A puppy beaten to death on a golf course, a pit bull dog pelted with stones, another pit mix set on fire, an emaciated dog tethered and left to die and a puppy found dead after being hanged from a fence are all part of a series of shocking animal cruelty cases in Baltimore, MD. The abusive acts have attracted the attention of city officials because they have all been committed by children, some aged as young as 10.
Baltimore has a serious problem and now that summer vacation has started and kids are out of school, city leaders worry the violence against animals will get worse.
Mayor Stephanie Rawlings-Blake called a meeting Wednesday to “figure out a solution” and “reverse the trend this year.” The meeting included the police department, educators, parents and the already established Anti-Animal Abuse Task Force.
The mayor announced at the meeting, “We need to come out, come together as a community and say we’re not going to tolerate it (abuse). We’re not going to look the other way. That we’re going to confront this problem head on.”
The officials left the meeting with three key steps to put into action. It is this writer’s opinion that the Baltimore plan is rhetoric that made those in attendance feel good, but will accomplish little. Here is the plan:
The group also recommended the public become more vigilant and report animal cruelty when they see it happening.
Another Plan Of Action To Stop Animal Abuse
This is not the first time Baltimore officials have sat down to find a solution to this escalating problem. On July 8, 2009 the ASPCA (American Society for the Prevention of Cruelty to Animals) released a statement saying they had teamed up with the city of Baltimore to create an Anti-Animal Abuse Task Force.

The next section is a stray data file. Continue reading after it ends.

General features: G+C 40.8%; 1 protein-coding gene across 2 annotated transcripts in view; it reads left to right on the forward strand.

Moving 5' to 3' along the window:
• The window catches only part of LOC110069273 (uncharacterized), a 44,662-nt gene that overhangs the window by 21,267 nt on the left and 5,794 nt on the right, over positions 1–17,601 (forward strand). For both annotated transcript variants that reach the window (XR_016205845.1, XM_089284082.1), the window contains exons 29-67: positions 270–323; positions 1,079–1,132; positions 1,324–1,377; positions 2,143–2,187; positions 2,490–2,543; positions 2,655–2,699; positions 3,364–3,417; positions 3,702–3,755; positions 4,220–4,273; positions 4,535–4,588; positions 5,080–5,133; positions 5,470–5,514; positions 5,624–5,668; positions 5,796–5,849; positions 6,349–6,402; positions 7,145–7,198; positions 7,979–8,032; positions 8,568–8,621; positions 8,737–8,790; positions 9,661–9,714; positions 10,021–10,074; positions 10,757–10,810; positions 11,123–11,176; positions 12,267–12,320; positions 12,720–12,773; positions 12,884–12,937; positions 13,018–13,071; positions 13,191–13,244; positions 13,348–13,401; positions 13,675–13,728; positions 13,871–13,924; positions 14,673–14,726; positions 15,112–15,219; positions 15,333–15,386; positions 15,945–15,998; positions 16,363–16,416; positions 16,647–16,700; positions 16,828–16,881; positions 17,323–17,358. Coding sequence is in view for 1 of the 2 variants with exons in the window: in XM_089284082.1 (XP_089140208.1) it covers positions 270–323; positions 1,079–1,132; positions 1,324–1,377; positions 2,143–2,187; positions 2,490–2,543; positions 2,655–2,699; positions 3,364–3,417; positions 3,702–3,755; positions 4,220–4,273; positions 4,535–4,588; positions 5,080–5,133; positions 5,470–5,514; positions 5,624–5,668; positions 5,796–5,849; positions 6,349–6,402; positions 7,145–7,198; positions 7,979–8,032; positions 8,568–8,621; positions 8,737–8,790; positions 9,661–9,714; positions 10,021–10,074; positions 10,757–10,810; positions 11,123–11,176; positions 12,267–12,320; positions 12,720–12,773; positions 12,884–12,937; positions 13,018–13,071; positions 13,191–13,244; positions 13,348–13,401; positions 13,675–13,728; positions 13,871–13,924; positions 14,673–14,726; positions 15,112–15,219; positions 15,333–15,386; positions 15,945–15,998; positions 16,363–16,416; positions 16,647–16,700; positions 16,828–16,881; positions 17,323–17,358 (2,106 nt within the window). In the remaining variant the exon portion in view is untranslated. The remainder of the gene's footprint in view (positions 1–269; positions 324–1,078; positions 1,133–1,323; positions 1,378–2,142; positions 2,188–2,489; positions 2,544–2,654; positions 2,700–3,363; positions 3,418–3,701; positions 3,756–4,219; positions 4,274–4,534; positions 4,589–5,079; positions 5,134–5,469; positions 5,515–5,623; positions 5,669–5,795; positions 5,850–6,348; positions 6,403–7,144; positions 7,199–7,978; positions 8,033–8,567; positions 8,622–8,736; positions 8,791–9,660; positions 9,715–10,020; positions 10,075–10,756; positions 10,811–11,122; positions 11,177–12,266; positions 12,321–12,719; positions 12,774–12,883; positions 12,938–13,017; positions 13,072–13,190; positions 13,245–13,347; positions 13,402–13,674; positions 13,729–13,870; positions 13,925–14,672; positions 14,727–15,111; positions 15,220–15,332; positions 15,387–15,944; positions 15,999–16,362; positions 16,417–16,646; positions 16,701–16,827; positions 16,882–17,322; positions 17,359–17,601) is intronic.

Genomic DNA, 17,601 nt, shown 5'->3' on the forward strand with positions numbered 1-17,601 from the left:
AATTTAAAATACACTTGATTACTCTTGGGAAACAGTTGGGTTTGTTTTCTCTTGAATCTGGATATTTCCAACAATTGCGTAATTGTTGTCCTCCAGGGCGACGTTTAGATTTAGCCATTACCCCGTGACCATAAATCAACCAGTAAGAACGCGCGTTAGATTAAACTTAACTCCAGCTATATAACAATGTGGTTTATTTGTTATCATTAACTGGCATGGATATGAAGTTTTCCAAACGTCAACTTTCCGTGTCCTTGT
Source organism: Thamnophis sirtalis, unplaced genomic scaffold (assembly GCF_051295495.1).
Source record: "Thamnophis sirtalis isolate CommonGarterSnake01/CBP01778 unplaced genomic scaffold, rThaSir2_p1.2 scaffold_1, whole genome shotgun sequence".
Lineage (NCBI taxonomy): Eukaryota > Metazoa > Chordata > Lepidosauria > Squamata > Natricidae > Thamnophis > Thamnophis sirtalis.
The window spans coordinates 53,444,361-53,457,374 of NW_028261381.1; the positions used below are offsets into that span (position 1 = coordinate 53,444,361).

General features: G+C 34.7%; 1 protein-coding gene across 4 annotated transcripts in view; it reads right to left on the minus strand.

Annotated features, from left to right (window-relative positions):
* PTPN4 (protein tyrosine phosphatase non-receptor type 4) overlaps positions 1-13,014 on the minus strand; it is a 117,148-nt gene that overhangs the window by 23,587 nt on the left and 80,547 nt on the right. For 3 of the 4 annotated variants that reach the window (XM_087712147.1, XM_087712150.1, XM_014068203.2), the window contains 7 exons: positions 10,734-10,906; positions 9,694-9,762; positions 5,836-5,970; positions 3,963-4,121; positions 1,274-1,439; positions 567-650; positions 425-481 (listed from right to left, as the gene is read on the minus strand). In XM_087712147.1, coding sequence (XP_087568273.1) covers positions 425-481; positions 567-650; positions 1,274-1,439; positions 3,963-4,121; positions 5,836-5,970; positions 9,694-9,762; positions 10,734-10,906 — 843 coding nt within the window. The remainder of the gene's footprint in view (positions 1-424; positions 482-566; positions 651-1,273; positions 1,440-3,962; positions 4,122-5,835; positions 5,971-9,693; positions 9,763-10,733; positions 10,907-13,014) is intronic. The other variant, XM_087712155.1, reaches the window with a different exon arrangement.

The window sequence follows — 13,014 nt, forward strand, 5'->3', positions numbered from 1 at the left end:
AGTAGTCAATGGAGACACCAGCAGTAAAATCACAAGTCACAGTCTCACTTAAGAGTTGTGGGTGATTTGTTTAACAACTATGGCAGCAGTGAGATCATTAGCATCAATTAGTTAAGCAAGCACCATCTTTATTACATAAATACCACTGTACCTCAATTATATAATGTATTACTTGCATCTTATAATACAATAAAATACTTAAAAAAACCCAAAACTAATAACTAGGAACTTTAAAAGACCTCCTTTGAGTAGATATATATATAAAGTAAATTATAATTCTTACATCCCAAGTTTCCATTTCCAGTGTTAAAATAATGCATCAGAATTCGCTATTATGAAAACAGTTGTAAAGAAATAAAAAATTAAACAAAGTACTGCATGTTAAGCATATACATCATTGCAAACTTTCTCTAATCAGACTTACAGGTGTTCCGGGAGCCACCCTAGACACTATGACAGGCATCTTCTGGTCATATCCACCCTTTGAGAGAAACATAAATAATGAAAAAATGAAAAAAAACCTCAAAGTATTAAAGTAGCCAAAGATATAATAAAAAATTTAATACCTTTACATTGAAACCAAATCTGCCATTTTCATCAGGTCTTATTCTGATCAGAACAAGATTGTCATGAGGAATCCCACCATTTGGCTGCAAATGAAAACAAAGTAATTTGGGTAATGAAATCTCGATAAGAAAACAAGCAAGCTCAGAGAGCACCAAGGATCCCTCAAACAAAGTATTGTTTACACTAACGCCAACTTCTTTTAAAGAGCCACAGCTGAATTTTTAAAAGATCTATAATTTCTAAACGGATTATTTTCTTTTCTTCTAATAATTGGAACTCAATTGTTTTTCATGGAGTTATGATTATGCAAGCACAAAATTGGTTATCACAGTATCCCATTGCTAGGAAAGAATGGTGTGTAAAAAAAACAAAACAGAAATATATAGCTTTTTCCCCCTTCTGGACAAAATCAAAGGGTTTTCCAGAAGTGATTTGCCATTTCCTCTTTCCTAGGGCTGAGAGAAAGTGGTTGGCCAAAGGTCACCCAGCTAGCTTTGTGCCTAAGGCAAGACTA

This was in response to a one year-old pit bull dog named Phoenix that was doused with gasoline and set on fire by a group of children. The dog was rescued, but had burns on 95% of her body. She finally succumbed to her injuries.
The goal of the task force was to “establish steps the city should take to combat this problem (animal abuse by children).” and submit its recommendations to the Mayor in a report in the summer of 2010.
The group was comprised of the State Attorney’s office, the Baltimore City Council, the Mayor’s office, BARCC (Baltimore Animal Rescue and Care Center) and the Maryland SPCA. Many of these people attended the meeting held this week.
State Trooper Bob Lukiewski was also at the meeting to give a firsthand report about the abuse he sees on the streets. He talked about the malnourished pit bull mix he rescued after being tethered to a pole and left to die. He named the young dog Nitro.
“He had a lead on that was so tight he couldn’t even sit down,” said Lukiewski. Someone told the officer the dog had been tied in that position all night and no one called for help.
“As much as he had been through, he was still wagging his tail, happy to see us,” Lukiewski continued. The trooper adopted Nitro after the criminal case ended and the dog was nursed back to health.
The trooper also told attendees at the meeting that many of the dogs reported to him do not have such a happy ending. Earlier in the week Lukiewski was called to a scene in an alley where a pit bull puppy was found hanging from his leash over a high fence. Witnesses claimed the crime was committed by kids that looked like they were 10 or 11 years old.
And just hours before the Mayor’s meeting took place, a 13-year-old was arrested in the case of pelting a dog with bricks and rocks in the face. That dog is recovering from her injuries.
The mayor of Baltimore wants to reverse the trend of animal abuse in her city – this year. She is armed with an educational plan and a website of activities. What do you think it will take to change the belief and behavior of kids that abuse innocent animals?
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